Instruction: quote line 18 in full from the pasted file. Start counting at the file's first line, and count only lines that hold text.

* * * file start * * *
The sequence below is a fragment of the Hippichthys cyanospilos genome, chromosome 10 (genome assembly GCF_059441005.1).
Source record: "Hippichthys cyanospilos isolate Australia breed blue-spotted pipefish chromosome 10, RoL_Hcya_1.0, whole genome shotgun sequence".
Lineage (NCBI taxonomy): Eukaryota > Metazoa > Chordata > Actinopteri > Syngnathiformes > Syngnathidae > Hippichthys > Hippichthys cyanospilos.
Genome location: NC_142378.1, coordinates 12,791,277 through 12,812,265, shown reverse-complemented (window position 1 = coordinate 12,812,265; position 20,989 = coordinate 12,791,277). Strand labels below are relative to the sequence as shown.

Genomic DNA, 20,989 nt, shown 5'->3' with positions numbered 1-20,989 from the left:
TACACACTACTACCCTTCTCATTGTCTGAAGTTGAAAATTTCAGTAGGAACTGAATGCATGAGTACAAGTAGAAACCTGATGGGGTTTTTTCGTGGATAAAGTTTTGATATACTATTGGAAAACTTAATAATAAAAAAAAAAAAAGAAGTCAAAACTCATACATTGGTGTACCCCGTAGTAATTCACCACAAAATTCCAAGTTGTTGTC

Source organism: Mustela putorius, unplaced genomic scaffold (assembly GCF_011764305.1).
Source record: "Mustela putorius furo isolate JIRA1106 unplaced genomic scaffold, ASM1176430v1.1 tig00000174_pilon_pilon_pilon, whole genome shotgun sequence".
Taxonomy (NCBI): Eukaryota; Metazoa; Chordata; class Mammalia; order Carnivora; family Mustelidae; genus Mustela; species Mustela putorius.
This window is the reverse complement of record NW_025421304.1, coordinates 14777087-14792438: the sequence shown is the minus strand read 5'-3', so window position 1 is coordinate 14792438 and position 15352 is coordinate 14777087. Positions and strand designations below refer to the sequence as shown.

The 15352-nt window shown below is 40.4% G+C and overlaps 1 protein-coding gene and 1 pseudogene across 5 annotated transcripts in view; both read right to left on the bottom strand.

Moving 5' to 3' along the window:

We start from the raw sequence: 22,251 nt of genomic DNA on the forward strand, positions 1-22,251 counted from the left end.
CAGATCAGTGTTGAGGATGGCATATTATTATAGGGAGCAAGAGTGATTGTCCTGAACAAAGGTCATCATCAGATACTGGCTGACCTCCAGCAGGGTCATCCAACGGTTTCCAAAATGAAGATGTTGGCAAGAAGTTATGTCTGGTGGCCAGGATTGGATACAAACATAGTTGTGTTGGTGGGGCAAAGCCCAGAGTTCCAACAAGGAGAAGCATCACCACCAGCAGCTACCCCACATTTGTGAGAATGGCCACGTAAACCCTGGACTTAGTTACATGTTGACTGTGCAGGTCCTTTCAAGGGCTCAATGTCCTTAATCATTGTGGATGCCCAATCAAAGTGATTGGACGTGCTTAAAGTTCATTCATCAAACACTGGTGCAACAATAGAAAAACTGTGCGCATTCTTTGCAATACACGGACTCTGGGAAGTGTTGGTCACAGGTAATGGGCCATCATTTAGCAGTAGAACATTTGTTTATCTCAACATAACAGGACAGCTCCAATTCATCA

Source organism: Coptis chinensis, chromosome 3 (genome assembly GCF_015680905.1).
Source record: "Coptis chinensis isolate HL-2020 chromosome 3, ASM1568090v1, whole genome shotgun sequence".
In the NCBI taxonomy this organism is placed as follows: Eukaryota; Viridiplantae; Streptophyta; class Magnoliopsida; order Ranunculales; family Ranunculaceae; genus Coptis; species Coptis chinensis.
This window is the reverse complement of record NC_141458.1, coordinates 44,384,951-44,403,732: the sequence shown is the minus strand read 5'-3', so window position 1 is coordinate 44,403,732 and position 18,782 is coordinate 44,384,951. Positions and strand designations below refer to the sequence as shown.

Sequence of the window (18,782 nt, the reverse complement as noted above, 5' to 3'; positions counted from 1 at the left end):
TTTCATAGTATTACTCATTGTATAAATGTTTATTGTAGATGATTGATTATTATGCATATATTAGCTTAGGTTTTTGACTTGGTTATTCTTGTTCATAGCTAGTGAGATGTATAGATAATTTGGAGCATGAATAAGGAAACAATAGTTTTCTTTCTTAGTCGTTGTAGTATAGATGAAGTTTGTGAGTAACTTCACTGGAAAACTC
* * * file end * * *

This window is the reverse complement of record NC_141458.1, coordinates 44,384,951-44,403,732: the sequence shown is the minus strand read 5'-3', so window position 1 is coordinate 44,403,732 and position 18,782 is coordinate 44,384,951. Positions and strand designations below refer to the sequence as shown.